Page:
At least 207 people were injured in the attacks, as bombers also struck near a primary school and a vegetable market and appeared to target the convoy of a leading bank official.
Analysts said the apparently coordinated attacks bore the hallmark of well-trained insurgents, who took advantage of the U.S. pullout and the escalating political turmoil between Iraq’s Shiite and Sunni leaders. Mark Toner, a spokesman for the State Department, said the attacks were “linked clearly to this vulnerable period after U.S. forces have withdrawn” and when the Iraqi government “is finding its feet and moving forward.”
Sen. John McCain (R-Ariz.) said that “things are unraveling, tragically,” after what he has criticized as a premature withdrawal of U.S. forces. Interviewed on the CBS “Early Show,” he said: “We won the war, and we’re losing the peace.’’
Most of the attacks — 15 of them — erupted during a two-hour spree that began 6:30 a.m., said officials at the Interior Ministry, who spoke on the condition of anonymity because they were not authorized to make public statements.
No group asserted responsibility for the attacks, which were similar to previous ones carried out by the group al-Qaeda in Iraq. “From their perspective, it could not have been a better moment,” said Joost Hiltermann, deputy program director for the Middle East and North Africa at the International Crisis Group. “In times of political crisis, there are actors out there who want to push sectarian buttons. And I think that has happened.”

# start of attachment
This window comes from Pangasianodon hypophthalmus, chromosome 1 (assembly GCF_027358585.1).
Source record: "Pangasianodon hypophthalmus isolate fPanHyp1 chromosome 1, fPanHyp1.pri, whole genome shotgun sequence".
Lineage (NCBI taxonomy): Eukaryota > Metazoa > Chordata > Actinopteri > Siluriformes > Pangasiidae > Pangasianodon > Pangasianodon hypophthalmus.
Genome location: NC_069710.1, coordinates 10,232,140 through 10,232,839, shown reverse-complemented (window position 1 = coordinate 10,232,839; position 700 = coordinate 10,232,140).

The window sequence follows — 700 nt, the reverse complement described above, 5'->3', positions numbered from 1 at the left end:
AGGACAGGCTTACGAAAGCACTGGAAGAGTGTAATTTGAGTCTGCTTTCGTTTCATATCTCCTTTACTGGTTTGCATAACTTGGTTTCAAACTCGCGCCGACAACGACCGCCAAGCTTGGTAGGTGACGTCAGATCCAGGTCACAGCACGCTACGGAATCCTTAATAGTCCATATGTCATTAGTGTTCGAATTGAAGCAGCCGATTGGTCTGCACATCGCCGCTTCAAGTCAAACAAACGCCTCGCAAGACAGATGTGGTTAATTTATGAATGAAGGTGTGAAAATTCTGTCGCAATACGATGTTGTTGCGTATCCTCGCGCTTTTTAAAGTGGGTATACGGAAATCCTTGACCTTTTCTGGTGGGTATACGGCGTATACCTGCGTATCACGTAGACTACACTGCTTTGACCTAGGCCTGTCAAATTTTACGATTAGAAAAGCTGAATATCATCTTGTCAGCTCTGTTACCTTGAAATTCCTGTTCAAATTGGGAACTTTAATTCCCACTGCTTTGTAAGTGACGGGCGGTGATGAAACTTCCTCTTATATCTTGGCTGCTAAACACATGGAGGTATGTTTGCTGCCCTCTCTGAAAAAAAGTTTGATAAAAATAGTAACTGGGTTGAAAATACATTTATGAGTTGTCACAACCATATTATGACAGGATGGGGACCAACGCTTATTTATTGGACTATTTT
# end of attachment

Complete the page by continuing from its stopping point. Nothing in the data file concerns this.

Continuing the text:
At least two more attacks erupted Thursday evening, including a car bomb that injured at least three civilians and explosive charges near houses and shops, according to government officials.
The violence comes just days after the end of U.S. combat operations in Iraq and — in the midst of a governmental emergency — threatens to rip apart the country’s fragile ruling coalition.
Prime Minister Nouri al-Maliki said the bombers will be punished. “I call upon all the religious men, the patriot powers and the tribes to support the security agencies in these very difficult circumstances,” he said in a statement.
But the bombings put him in a precarious spot. Hiltermann said most Baghdad residents just want to feel safe and receive basic services, such as electricity. In that context, he said, “they don’t really care who is running the country.”
The U.S. Embassy in Baghdad strongly condemned the attacks, saying, “It is especially important during this critical period that Iraq’s political leaders work to resolve differences peacefully, through dialogue, and in accordance with Iraq’s constitution and laws.”